The Survey Says, ‘Play Ball’

The Survey Says, ‘Play Ball’

A poll commissioned by the Knoxville Area Association of Realtors shows a majority of county voters back a new multi-purpose stadium.

by scott barker • June 4, 2021
Rendering courtesy of Boyd Sports.

A poll conducted in March shows strong support for the publicly funded, multi-use stadium proposed for the warehouse district adjacent to the Old City. And support for the project increases when respondents learn more about its details, the poll found.

Six in 10 poll respondents support building a publicly funded stadium adjacent to the Old City.

The poll, conducted by the national polling firm American Strategies for the Knoxville Area Association of Realtors (KAAR), found 59 percent of registered voters in Knox County are in favor of building the stadium, proposed by Tennessee Smokies owner Randy Boyd as a new home for the AA minor league baseball team. Thirty-nine percent were opposed.

The poll also showed that the more people learn about the project, the more inclined they are to support it. Seven in 10 respondents would be more likely to favor the project after learning it would consist of a mixed-use stadium that would be open to the public year-round. 

Boyd said the poll results validate the stadium proposal. “It’s great to see the enthusiasm, excitement and positive momentum we all feel be quantified in this way,” he said in a statement. “We are thankful to the Knoxville Area Association of Realtors for doing this.”

In conducting the poll, American Strategies, a Washington, D.C.-based firm, surveyed 400 registered voters in Knox County. The poll has a margin of error of plus or minus 4.9 percent.

Hancen Sale, government affairs and policy director for the Knoxville Area Realtors Association, said the organization has resources through the National Association of Realtors to pay for polling firms at a reduced rate. The Realtors Association board of directors used the poll results to come to the conclusion in April that it would endorse the project, he said.

“These polling results show that the Knoxville community overwhelmingly supports this transformative public project,” Sale said. “The opposition says the public is against the project. The poll shows that’s not true.”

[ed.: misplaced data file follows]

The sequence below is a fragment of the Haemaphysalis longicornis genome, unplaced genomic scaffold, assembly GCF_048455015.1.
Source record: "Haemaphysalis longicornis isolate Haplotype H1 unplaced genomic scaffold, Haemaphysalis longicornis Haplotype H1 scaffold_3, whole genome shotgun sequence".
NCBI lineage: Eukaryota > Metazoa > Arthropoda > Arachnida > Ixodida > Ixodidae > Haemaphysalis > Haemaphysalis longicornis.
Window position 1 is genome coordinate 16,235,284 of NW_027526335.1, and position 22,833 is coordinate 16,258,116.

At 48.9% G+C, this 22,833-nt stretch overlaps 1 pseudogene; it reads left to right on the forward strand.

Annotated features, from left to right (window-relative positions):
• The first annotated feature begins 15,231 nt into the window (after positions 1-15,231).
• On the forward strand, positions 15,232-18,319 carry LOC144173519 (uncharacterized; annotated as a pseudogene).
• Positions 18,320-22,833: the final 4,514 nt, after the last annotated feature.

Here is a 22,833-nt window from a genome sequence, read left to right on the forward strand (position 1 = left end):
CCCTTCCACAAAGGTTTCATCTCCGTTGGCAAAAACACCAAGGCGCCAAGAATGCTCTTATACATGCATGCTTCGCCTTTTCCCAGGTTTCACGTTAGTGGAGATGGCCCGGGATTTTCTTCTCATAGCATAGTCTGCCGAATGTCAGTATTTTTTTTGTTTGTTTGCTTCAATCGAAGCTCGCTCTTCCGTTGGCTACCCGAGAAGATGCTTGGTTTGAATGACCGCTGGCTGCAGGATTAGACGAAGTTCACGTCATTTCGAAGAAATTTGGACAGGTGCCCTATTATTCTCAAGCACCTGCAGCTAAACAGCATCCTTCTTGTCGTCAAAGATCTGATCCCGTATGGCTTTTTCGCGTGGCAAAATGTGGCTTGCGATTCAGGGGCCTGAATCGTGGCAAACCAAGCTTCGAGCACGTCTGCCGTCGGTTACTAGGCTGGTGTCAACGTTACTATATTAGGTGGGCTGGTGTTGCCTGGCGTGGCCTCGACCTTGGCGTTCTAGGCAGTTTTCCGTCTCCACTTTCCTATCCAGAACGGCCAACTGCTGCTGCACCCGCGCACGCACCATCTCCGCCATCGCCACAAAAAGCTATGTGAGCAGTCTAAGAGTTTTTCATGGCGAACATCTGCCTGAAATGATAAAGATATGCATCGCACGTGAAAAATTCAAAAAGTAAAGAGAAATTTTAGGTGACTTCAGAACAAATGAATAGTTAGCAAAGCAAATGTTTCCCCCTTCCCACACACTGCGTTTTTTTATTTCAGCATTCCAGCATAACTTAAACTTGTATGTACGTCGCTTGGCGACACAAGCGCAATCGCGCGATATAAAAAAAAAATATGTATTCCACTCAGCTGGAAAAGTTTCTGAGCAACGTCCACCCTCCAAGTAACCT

Erik Wiatr, a local political consultant who formed the group Knoxville Against Taxpayer Stadiums (KNATS), said there has been scant public input on the stadium.

“If residents are as supportive as the KAAR poll suggests, that should encourage city and county officials to have in-person public forums to help educate the public about the project and build support for it,” he said in a statement. “So far official public forums have been lacking for a project with a large taxpayer expenditure.”

The poll found that 79 percent of respondents had heard at least something about the stadium proposal, but only about 1 in 5 had heard “a lot” about the project and roughly the same number had heard nothing about it.

You can read the full American Strategies memo on the poll, including the breakdown of responses to each question, right here.

The Smokies moved to Sevierville in 2000 after efforts to build a new ballpark to replace the aging Bill Meyer Stadium failed. Boyd, a Knoxville native, business owner and currently president of the University of Tennessee, bought the team in 2013 and has since assembled property east of the Old City for the stadium project.

Boyd has proposed a $65 million publicly funded stadium that he would surround with a $140 million mixed-use development. The city and the county formed a sports authority to finance and oversee the project, but no decision has been made on moving forward. County Commission and City Council both must sign off on the plan. 

City and county officials said they were encouraged by the results of the poll.

“I don’t think it’s contrary to what we hear, which is positive,” said Knox County Chief Financial Officer Chris Caldwell.

Stephanie Welch, the city’s chief economic and community development officer, said the poll will inform future decisions on the project. “It tells me that our planning for a multi-use stadium is heading in the right direction,” she said.

City and county officials emphasize that the stadium would be used for sports other than baseball, as well as concerts, farmers’ markets and other events. Plans are for the stadium to be open to the public when events aren’t scheduled, much like a park.

“I think that’s the No. 1 selling point,” Sale said. “People want this to be more than a baseball stadium, and it is.”

Two-thirds of respondents said they would be more inclined to support the project if it helps revitalize East Knoxville with housing, jobs and improved infrastructure. Boyd is working with the Urban League of Greater Knoxville to identify minority-owned contractors for the project and the Beck Cultural Exchange Center to honor the area’s history.

Sale said the development’s proximity to Austin Homes, which Knoxville’s Community Development Corp. is rebuilding into a 400-plus-unit affordable housing complex, only strengthens the argument for the stadium.

“We shouldn’t gloss over the fact that this project is also a once-in-a-generation opportunity to create the sort of mixed-income neighborhoods that research consistently shows is critical for promoting upward income mobility and access to economic opportunity,” Sale said. “Substantial public investment in close proximity to existing affordable (housing) should be the model.”

The poll found bipartisan support for the stadium. Two-thirds of Democrats, 61 percent of Republicans and 53 percent of independents favored the project.